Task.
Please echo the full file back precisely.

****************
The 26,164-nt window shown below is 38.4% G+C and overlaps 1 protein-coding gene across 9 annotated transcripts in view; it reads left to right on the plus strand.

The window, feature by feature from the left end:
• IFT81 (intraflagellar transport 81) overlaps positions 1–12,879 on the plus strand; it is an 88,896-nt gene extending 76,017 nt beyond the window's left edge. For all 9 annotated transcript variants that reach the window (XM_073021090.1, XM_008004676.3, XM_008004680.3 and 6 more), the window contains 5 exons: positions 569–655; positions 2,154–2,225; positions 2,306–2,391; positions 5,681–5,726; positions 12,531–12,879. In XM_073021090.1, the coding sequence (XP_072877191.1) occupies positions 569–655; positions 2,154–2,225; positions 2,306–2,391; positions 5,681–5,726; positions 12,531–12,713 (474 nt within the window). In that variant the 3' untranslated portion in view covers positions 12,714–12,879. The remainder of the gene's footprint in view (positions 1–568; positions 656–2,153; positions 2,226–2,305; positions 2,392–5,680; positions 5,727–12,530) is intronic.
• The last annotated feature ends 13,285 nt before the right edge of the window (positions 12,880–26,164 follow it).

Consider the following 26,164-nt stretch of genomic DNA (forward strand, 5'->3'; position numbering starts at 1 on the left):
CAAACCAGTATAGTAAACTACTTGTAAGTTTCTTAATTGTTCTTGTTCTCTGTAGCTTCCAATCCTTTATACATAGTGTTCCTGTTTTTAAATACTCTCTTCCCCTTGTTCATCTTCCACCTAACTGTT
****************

The 26,164-nt window shown below is 38.4% G+C and overlaps 1 protein-coding gene across 9 annotated transcripts in view; it reads left to right on the plus strand.

The window, feature by feature from the left end:
• IFT81 (intraflagellar transport 81) overlaps positions 1–12,879 on the plus strand; it is an 88,896-nt gene extending 76,017 nt beyond the window's left edge. For all 9 annotated transcript variants that reach the window (XM_073021090.1, XM_008004676.3, XM_008004680.3 and 6 more), the window contains 5 exons: positions 569–655; positions 2,154–2,225; positions 2,306–2,391; positions 5,681–5,726; positions 12,531–12,879. In XM_073021090.1, the coding sequence (XP_072877191.1) occupies positions 569–655; positions 2,154–2,225; positions 2,306–2,391; positions 5,681–5,726; positions 12,531–12,713 (474 nt within the window). In that variant the 3' untranslated portion in view covers positions 12,714–12,879. The remainder of the gene's footprint in view (positions 1–568; positions 656–2,153; positions 2,226–2,305; positions 2,392–5,680; positions 5,727–12,530) is intronic.
• The last annotated feature ends 13,285 nt before the right edge of the window (positions 12,880–26,164 follow it).

Consider the following 26,164-nt stretch of genomic DNA (forward strand, 5'->3'; position numbering starts at 1 on the left):
CAAACCAGTATAGTAAACTACTTGTAAGTTTCTTAATTGTTCTTGTTCTCTGTAGCTTCCAATCCTTTATACATAGTGTTCCTGTTTTTAAATACTCTCTTCCCCTTGTTCATCTTCCACCTAACTGTT